When a med-tech stock, particularly an established one, seems to be undervalued on the basis of both its cash flow and growth, it’s wise to reconsider your assumptions. While NuVasive (NUVA) enjoyed a honeymoon period after Chris Barry was brought on as CEO, the company has been smacked by COVID-19, and delays with the Pulse platform and better relative performance at rivals like Globus (GMED) have led to questions about whether the company can still drive meaningful share growth and margin leverage.
NuVasive has been a tough stock to recommend in the past, as it seems to always find a way to snatch defeat from the jaws of victory, and the shares have been a long-term laggard in the med-tech space. While I’m worried about blundering into a value trap, I believe there are still real opportunities in product platforms like X360, Cohere, Coalesce, and Modulus, and I believe that Pulse, whenever it finally reaches the market can drive some incremental growth. With the shares looking undervalued below the low-to-mid $60’s, I think this is a risk worth taking for investors who don’t want to chase pricier names that have already run.
Familiar Drivers For A Better Quarter
NuVasive posted a better than expected quarter, and like so many in the med-tech space (ortho/spine in particular), better-than-expected patient counts were the main driver. While non-trauma spinal procedures are technically “elective”, the underlying conditions tend to be quite painful, and the younger average age of spine patients argues for a somewhat faster re-normalization of procedures.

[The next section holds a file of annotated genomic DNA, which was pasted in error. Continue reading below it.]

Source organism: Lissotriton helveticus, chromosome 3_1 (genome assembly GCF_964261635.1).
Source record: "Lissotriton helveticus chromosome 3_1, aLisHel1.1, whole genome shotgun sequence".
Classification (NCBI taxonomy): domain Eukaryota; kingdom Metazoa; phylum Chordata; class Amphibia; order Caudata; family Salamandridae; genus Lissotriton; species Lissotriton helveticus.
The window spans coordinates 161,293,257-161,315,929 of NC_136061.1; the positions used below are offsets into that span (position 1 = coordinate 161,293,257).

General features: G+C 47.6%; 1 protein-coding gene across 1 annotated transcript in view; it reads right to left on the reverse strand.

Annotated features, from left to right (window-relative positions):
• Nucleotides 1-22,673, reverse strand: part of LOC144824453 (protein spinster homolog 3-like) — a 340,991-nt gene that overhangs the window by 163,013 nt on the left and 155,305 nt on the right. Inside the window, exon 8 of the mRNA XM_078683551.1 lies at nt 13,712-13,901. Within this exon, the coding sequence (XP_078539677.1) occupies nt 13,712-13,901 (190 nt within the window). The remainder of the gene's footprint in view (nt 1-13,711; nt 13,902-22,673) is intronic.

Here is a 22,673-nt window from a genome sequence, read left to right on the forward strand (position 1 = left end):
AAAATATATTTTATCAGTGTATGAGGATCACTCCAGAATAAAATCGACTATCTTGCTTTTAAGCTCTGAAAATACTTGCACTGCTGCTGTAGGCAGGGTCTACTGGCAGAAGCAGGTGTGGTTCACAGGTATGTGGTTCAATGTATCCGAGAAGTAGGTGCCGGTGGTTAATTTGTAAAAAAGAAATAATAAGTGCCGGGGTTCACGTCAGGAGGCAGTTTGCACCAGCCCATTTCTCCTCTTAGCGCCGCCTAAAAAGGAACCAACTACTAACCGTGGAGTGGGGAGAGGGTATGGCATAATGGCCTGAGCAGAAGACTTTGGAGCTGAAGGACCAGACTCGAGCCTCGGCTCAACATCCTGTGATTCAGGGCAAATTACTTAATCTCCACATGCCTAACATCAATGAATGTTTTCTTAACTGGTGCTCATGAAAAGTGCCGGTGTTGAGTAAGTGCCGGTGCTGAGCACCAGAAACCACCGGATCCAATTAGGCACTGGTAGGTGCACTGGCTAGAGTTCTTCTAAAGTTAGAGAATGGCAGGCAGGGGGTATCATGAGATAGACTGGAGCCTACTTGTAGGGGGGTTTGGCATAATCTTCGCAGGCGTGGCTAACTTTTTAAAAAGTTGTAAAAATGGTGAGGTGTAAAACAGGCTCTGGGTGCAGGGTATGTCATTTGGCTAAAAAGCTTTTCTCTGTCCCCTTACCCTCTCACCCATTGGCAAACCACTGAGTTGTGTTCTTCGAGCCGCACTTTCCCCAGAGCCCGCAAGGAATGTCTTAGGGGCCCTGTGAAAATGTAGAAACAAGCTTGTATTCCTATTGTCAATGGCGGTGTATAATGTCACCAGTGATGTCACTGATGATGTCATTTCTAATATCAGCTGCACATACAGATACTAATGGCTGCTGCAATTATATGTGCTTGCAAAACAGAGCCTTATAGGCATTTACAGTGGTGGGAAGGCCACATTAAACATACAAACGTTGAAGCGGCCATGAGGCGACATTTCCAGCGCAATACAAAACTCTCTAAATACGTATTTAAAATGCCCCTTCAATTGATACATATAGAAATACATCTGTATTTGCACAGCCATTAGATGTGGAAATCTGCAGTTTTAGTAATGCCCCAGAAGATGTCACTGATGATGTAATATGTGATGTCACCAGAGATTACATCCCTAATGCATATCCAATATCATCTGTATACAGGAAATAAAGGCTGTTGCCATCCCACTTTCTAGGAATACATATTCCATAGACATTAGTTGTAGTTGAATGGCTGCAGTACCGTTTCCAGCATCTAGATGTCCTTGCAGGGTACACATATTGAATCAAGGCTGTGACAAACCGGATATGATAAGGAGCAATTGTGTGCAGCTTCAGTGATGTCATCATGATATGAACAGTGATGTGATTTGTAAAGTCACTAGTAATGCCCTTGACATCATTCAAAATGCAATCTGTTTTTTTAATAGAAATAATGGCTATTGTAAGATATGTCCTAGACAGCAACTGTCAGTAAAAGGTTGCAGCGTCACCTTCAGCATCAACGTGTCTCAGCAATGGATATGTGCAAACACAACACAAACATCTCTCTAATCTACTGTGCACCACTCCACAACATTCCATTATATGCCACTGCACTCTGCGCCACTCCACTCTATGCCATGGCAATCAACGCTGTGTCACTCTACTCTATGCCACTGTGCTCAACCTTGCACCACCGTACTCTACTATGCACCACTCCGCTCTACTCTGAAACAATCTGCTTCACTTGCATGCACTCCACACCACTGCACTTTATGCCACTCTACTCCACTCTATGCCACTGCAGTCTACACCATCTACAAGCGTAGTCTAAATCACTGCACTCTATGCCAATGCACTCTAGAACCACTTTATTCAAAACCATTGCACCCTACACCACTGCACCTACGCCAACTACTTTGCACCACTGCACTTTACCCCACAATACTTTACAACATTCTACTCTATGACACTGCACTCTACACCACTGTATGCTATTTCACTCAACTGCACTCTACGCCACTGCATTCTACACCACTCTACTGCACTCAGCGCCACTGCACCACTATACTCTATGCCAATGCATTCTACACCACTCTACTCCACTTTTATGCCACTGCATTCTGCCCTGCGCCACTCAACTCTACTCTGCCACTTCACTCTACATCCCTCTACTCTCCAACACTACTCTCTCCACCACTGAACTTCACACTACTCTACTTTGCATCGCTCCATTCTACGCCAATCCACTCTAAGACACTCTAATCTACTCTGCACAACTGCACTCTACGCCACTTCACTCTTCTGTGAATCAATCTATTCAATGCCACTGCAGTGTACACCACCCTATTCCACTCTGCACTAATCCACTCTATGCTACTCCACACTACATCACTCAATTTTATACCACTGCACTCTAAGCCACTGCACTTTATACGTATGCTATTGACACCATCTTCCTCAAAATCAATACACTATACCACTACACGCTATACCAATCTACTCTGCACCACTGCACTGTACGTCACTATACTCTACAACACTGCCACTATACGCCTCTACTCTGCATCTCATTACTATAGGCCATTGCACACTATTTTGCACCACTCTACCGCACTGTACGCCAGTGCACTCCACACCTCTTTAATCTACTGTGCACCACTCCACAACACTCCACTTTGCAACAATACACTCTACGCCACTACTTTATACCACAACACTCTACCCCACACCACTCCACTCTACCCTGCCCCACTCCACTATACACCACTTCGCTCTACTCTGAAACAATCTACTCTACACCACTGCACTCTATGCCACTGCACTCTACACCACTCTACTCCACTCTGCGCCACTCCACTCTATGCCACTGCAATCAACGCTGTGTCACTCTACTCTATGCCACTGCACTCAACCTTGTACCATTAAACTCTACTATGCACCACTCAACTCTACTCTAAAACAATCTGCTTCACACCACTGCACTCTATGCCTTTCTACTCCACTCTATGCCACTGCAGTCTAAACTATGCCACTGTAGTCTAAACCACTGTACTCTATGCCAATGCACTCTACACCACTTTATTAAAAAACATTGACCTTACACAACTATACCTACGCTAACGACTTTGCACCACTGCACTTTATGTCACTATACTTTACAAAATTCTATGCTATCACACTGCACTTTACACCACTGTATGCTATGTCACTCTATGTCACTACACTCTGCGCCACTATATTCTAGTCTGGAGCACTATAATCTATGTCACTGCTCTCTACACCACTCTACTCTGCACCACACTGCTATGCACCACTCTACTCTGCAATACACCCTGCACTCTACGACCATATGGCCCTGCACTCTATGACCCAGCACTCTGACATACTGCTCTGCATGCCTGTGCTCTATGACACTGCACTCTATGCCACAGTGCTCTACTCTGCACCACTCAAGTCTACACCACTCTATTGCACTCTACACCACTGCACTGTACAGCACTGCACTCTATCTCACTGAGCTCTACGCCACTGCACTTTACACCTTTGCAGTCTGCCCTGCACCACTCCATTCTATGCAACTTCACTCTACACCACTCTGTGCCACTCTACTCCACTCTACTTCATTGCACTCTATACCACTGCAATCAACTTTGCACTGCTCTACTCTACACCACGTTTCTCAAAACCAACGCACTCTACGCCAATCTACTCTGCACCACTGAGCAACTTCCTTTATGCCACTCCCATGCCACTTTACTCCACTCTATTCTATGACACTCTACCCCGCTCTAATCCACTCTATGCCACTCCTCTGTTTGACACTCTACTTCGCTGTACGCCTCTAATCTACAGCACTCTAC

Revenue fell 30% in the second quarter, beating expectations by 16%. NuVasive’s growth lagged Globus (which reported 24% organic revenue contraction) and Medtronic (MDT) (down mid-teens, but on a different calendar cycle), but largely kept pace with Zimmer Biomet’s (ZBH) SET segment and managed to beat Stryker’s (SYK) 40% decline.
U.S. Hardware sales declined 29%, though demand for X360 remains healthy, and U.S. Surgical Support revenue declined 36%. OUS sales declined 26%.
Margins were mixed. While reported gross margin was quite weak, declining almost 13 points and missing by more than six points, there was a significant charge for excess/obsolete inventory driven by COVID-19. Exclude the charge and the gross margin decline was 260bp and the company beat by about four points. Likewise, while the company reported a slightly smaller operating loss on an as-is basis, adding back the charge would have brought operating income almost flat, and a meaningful beat versus sell-side expectations ($25M on $204M in revenue).
Mixed Near-Term Trends
While NuVasive saw a significant improvement in procedure counts during the quarter, from a 70% decline early in the quarter to a low double-digit decline in June, the commentary wasn’t as bullish as from Globus. Management indicated that July patient trends were “in line” with June, while Globus has seen double-digit growth in both June and July.
I touched on this some in my recent articles on Globus and Zimmer, but there are some idiosyncratic factors that could be driving the difference. Looking at the relative performances, though, I do think NuVasive is suffering from a lack of a robotics system (and the resulting volume pull-through), as well as weaker “through the cycle” investments in reps relative to Globus. Globus may also be getting an edge from a more dynamic portfolio of recent product introductions, as aggressive new product development remains a hallmark of Globus’s strategy.